Author Archives: jrr89

Movie Review: Spotlight

spotlight“I’m not crazy. They control everything,” says a character in Tom McCarthy’s brilliant new film, Spotlight (now playing at AMC and Landmark theaters regionally). “They,” in this case, refers to the Boston Catholic Church, and “everything” is no hyperbole: the Church has its hand in nearly every level of authority in the city. What unfolds over the film’s 128 minutes is a mighty effort by a newspaper to loosen that control.

Modeled after another investigative journalism classic in which a newspaper helps bring to light the dark secrets of a powerful institution, Spotlight could also have been titled All the Parish’s Men.

While Spotlight and 1976’s All The President’s Men are testaments to old-fashioned, boots-on-the-ground investigative reporting, they are also about the moral institutional decay that builds up over time through coverup, corruption, and complacency. In the 1970s, it was Richard Nixon’s White House. In 2001, when Spotlight takes place, it is the Catholic Church of the city of Boston, where more than half of The Boston Globe’s readers are Catholics.

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Movie Review: Beasts of No Nation

Beasts of No NationLike every law student, I’m extremely grateful for Netflix. In this case, not only for its heavy volume of binge-worthy television shows to help me waste time as the gloom and doom of semester finals near, but also because, without the streaming service, a movie like Cary Joji Fukunaga’s Beasts of No Nation (streaming now to Netflix, the first major film distributed solely in this manner) would have never seen the light of day.

This is not a movie that gets made by a major studio in today’s Hollywood, where, save for a few exceptions, there is a laser-like focus on big, loud, tentpole films that are marketed towards a specific audience — often teenage boys — and that can contribute to a franchise’s epic “world-building.”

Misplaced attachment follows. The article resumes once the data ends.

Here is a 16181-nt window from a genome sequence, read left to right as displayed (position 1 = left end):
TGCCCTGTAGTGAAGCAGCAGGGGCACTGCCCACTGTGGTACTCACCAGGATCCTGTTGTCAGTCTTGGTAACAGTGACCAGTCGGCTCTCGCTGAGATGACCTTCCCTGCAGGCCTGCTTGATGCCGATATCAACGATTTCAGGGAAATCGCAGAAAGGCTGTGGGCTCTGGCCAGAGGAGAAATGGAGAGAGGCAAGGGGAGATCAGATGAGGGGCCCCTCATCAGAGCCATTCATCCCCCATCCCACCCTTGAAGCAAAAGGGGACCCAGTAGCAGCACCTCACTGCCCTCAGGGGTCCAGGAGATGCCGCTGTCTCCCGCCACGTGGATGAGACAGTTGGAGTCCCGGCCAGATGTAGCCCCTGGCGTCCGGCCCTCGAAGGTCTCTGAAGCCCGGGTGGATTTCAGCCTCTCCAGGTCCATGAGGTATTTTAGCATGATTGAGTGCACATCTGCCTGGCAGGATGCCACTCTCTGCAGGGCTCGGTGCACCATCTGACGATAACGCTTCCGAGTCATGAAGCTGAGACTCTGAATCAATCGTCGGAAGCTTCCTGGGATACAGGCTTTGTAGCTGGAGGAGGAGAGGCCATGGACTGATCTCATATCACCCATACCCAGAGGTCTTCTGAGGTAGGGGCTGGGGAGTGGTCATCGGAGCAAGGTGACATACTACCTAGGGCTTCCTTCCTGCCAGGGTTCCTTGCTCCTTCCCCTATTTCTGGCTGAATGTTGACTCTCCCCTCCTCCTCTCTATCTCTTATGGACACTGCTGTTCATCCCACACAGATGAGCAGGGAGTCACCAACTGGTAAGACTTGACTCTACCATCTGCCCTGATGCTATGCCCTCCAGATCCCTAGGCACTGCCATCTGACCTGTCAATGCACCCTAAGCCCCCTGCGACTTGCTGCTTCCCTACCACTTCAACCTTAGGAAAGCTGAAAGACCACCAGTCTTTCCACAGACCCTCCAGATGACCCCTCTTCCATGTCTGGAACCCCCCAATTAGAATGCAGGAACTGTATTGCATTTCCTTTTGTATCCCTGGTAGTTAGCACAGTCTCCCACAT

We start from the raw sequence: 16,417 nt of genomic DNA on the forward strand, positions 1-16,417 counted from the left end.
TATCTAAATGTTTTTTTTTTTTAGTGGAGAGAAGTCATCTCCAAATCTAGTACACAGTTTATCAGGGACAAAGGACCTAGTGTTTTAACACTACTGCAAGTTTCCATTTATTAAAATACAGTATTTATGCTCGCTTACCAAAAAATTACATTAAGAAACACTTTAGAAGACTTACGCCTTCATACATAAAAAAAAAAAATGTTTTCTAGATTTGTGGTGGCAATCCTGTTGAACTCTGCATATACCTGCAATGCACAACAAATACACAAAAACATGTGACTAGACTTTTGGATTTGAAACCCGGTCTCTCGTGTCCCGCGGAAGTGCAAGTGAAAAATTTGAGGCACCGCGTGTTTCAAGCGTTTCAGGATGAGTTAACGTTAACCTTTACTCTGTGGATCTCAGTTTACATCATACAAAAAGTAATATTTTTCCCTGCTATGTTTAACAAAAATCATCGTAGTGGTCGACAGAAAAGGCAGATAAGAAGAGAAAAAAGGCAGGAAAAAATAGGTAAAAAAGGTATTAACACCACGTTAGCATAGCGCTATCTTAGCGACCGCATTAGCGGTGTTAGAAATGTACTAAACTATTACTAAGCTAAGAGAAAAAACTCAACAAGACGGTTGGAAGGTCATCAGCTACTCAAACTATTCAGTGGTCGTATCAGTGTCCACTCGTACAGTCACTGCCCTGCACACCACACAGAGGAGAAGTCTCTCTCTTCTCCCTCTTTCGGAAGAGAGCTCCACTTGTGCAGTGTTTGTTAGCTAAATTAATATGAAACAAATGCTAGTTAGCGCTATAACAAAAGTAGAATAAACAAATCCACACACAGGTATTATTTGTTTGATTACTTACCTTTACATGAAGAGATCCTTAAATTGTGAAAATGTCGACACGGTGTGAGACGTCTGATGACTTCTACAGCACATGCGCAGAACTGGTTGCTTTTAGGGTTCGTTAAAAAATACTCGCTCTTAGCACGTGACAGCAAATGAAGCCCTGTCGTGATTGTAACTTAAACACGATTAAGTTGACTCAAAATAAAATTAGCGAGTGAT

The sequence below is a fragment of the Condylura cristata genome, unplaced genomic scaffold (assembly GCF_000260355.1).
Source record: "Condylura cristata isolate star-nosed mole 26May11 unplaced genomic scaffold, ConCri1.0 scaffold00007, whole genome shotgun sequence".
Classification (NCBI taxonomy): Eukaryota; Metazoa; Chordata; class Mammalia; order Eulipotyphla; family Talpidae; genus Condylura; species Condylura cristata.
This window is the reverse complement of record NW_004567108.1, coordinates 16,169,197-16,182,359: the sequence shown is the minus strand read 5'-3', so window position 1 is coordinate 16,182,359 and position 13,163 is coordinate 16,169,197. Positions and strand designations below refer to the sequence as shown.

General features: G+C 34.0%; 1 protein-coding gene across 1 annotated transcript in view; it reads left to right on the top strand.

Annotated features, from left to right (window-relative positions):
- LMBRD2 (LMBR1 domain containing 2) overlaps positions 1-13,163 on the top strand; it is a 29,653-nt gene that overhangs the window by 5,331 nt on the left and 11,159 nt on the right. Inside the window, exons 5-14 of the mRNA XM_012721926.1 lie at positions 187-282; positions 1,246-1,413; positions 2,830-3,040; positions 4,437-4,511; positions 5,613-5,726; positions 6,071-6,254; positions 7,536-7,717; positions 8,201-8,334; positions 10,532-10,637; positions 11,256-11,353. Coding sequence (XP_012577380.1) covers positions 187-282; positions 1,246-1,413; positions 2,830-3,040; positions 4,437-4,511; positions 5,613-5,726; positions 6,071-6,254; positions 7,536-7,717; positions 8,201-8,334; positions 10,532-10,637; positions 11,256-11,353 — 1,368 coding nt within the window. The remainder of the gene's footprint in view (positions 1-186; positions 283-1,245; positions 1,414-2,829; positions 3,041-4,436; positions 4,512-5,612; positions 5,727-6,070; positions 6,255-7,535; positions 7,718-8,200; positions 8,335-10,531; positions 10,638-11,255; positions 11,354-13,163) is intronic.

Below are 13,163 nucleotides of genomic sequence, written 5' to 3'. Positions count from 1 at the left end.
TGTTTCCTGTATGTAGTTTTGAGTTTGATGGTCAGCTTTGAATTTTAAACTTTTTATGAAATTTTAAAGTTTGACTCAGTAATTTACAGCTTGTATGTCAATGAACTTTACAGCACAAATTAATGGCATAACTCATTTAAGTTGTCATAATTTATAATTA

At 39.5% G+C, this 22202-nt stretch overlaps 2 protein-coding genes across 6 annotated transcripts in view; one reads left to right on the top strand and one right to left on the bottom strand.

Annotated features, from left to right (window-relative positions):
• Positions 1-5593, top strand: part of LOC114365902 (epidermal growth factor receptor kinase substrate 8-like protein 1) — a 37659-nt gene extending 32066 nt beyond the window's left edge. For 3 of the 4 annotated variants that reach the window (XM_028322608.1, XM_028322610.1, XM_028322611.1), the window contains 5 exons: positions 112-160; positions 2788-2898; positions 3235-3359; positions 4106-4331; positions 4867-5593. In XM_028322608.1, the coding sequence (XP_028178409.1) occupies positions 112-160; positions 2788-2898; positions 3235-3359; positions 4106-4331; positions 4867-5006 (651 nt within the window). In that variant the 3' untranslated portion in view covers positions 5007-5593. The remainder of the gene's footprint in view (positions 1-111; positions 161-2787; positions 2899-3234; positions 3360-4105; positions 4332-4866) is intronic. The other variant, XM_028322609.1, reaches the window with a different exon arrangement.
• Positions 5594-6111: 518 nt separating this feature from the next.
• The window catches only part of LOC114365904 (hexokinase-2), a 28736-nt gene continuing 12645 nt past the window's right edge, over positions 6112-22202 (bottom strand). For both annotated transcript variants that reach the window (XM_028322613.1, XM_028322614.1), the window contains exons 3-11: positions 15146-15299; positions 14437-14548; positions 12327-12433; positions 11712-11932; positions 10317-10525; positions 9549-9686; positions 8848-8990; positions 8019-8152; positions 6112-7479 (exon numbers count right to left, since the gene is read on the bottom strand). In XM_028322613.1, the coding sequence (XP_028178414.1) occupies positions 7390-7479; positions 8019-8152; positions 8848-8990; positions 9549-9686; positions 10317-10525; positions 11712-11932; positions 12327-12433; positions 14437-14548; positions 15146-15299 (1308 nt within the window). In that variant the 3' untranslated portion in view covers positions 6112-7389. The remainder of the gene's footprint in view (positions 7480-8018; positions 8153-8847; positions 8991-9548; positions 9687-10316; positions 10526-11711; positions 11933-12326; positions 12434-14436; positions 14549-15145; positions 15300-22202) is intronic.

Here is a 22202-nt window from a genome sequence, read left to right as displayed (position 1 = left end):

Beasts had long been a passion project for Fukunaga (previously best known for directing every episode of the first season of HBO’s True Detective), yet he couldn’t get the film greenlit when he pitched it to major studios, which is when Netflix stepped in and picked up the script.

Beasts is indeed big in running time (137 minutes), but, unlike most major studio action films, it is both modestly-scaled and paced. Its depiction of violence is extremely brutal and unrelenting, and it avoids the heavy-handed sanctimony that often comes with studio releases dealing with this heavy type of subject matter.

Using a cast largely of young children and untrained actors, Beasts’ lead is Abraham Attah, who  plays Agu, the youngest member of a family living in a village in an unnamed war-torn African country. In the film’s first twenty minutes, his entire family is brutally executed by government authorities after they are mistaken for spies. Agu barely escapes, running away before he is captured by a rebel commandant who leads a crew of child soldiers.